As you work on patience and empathy yourself (lessons I’m constantly learning), it’s important to remind yourself that your child might not have the words or tools to deal with their own emotions.
John Medina says children’s bodies “can feel fear, disgust, and joy way before their brains can talk about them. This means that children will experience the physiological characteristics of emotional responses before they know what those responses are. That’s why large feelings are often scary for little people; tantrums often self-feed because of fear.”
Therefore, having empathy and helping children identify emotions is key as you are raising your little ones. It doesn’t mean we continue to allow tantrums, but it means we parent through them. More about that here.
Parent with an Authoritative Parenting Style
Let me first clarify that an authoritative parenting style isn’t the same as an authoritarian parenting style.
Authoritative parenting has high expectations, but it also has high responsiveness and much warmth. It emphasizes the importance of both having a strong relationship with your child but also boundaries and standards.
Authoritarian, in contrast, does have the rules set in place, but has more of a “do as I say because I say so” mentality without a strong emotional bond.
This chart will help you understand the different parenting strategies. You want your parenting to fall into the upper left corner of this diagram.
This post on the heart behind teaching kids to obey should help dissect it more for you.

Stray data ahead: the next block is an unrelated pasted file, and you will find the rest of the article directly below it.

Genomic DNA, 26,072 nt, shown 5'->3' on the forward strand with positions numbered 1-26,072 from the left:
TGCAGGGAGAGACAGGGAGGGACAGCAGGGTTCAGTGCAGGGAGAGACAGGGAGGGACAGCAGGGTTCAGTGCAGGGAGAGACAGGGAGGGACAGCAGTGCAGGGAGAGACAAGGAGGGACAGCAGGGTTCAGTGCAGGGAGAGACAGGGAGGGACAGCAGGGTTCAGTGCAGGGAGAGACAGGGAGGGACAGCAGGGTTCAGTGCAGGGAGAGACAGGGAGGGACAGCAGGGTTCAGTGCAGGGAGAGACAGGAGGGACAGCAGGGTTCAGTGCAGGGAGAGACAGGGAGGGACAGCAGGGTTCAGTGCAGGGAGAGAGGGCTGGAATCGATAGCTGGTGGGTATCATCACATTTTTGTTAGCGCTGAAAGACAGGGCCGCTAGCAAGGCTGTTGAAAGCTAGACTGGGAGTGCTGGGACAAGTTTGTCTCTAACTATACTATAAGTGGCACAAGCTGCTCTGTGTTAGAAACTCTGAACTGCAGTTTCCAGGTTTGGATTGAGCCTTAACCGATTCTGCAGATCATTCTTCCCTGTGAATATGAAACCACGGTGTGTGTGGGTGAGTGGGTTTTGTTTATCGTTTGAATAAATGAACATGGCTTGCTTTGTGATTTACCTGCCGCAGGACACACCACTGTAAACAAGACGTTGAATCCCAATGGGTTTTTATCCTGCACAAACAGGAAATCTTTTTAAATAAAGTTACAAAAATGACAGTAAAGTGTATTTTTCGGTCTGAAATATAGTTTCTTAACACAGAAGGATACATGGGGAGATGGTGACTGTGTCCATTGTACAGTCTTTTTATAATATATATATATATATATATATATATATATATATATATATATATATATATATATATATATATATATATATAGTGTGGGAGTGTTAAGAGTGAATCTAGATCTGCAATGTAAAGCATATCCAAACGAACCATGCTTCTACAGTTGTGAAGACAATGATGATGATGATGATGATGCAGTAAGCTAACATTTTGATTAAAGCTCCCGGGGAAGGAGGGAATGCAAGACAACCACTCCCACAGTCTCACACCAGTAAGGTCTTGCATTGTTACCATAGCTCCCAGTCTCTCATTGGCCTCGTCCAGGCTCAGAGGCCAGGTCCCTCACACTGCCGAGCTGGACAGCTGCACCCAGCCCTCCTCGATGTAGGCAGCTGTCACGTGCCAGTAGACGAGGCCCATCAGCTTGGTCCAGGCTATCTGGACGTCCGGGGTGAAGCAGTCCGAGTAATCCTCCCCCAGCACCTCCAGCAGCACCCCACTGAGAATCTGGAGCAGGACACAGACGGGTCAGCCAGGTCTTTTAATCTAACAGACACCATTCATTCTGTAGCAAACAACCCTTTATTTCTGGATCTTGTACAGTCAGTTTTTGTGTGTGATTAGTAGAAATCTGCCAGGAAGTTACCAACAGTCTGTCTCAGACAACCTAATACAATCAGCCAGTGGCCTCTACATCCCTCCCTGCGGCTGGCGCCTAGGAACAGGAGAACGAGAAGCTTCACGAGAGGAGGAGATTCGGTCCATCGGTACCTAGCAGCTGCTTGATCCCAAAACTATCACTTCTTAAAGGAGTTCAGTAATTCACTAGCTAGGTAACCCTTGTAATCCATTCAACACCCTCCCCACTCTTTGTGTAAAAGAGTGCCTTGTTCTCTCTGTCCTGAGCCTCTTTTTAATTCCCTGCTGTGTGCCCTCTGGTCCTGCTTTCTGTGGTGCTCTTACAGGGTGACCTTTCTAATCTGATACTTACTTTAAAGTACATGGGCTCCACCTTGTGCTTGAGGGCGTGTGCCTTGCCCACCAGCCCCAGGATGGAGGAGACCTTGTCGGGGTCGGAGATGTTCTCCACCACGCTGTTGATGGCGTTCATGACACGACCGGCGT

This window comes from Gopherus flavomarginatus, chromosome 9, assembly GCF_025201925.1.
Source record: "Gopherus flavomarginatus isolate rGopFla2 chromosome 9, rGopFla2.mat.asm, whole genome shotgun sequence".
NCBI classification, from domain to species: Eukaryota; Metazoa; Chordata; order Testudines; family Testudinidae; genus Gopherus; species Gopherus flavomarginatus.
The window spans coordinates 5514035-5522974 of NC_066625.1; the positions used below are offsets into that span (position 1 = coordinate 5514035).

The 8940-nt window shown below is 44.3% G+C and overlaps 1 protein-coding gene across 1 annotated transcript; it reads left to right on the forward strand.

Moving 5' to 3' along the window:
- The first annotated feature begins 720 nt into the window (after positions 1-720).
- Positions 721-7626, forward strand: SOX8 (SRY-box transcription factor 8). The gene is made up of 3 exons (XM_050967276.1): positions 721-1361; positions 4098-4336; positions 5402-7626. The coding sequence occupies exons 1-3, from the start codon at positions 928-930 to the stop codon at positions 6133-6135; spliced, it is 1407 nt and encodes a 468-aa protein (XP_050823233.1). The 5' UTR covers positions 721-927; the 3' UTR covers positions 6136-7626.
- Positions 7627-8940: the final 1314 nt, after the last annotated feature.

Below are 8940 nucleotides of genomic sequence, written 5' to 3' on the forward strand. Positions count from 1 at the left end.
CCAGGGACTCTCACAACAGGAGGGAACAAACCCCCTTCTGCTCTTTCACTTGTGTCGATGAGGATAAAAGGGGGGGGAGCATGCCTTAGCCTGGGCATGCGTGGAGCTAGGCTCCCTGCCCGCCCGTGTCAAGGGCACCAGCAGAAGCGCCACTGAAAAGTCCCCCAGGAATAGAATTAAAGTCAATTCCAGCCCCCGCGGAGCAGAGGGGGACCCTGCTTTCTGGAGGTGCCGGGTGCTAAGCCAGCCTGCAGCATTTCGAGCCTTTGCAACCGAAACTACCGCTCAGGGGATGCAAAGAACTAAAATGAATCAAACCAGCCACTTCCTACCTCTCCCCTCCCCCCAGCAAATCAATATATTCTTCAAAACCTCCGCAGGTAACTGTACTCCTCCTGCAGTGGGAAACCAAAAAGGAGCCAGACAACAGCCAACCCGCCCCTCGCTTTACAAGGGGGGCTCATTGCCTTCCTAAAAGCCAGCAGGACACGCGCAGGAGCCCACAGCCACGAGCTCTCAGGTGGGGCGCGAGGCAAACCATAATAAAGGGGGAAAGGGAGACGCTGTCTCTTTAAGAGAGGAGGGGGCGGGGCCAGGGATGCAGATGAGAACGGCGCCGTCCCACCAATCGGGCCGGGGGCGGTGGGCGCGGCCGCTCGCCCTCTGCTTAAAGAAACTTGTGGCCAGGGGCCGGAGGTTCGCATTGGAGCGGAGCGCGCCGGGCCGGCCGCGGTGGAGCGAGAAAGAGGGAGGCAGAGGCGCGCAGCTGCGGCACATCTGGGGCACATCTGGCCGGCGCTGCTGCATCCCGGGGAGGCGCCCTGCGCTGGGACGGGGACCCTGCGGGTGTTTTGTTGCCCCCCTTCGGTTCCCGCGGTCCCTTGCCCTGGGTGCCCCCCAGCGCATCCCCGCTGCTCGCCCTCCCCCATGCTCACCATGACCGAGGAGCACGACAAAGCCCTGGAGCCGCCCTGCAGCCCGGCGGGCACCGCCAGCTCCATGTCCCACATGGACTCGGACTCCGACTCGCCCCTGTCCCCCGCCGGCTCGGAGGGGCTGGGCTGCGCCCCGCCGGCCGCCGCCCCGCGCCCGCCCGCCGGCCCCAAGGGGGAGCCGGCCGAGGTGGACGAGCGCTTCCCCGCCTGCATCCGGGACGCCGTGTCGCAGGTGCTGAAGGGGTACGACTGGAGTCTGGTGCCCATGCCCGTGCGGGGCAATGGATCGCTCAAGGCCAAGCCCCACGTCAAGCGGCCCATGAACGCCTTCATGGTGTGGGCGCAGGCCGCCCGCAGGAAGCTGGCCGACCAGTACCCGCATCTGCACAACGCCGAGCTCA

Parent with Praise…But Here’s How
We want to praise our kids, but did you know that not all praise is equal?
Having a positive approach to parenting with lots of compliments is wonderful. Finding the good is great. Asking for the behaviors we want is better than emphasizing the behaviors we don’t want.
Praise, praise, praise while you also teach and correct.
The goal, however, is to praise effort more than ability.
According to Medina, “Kids regularly praised for effort successfully complete 50-60% more hard math problems than kids praised for intelligence”
If you praise their innate ability rather than their effort, three things happen:
- They see their mistakes as failures due to lack of ability.
- The child becomes more concerned with how they appear on the outside rather than actually learning something.
- They are less willing to make efforts because there is too much at stake if they fail.
Therefore, this is what your compliments should look like:
- “You really worked hard to get that A.” vs. “You are so smart.”
- “I love how dedicated you were to rehearsing that piano piece.” vs. “You are so talented.”
- “I am really proud of your commitment to your team and efforts you are making at basketball. Those shots you made really show your efforts.” vs. “You are so athletic.”
Parenting with the Best Strategies in Mind
Parenting is no joke. It is not for the faith of heart. Hard work, knowledge and humbleness as a parent are all part of the equation.
You are here, however, because you care. Like me, you want to do your job well and will keep pursuing it for your family.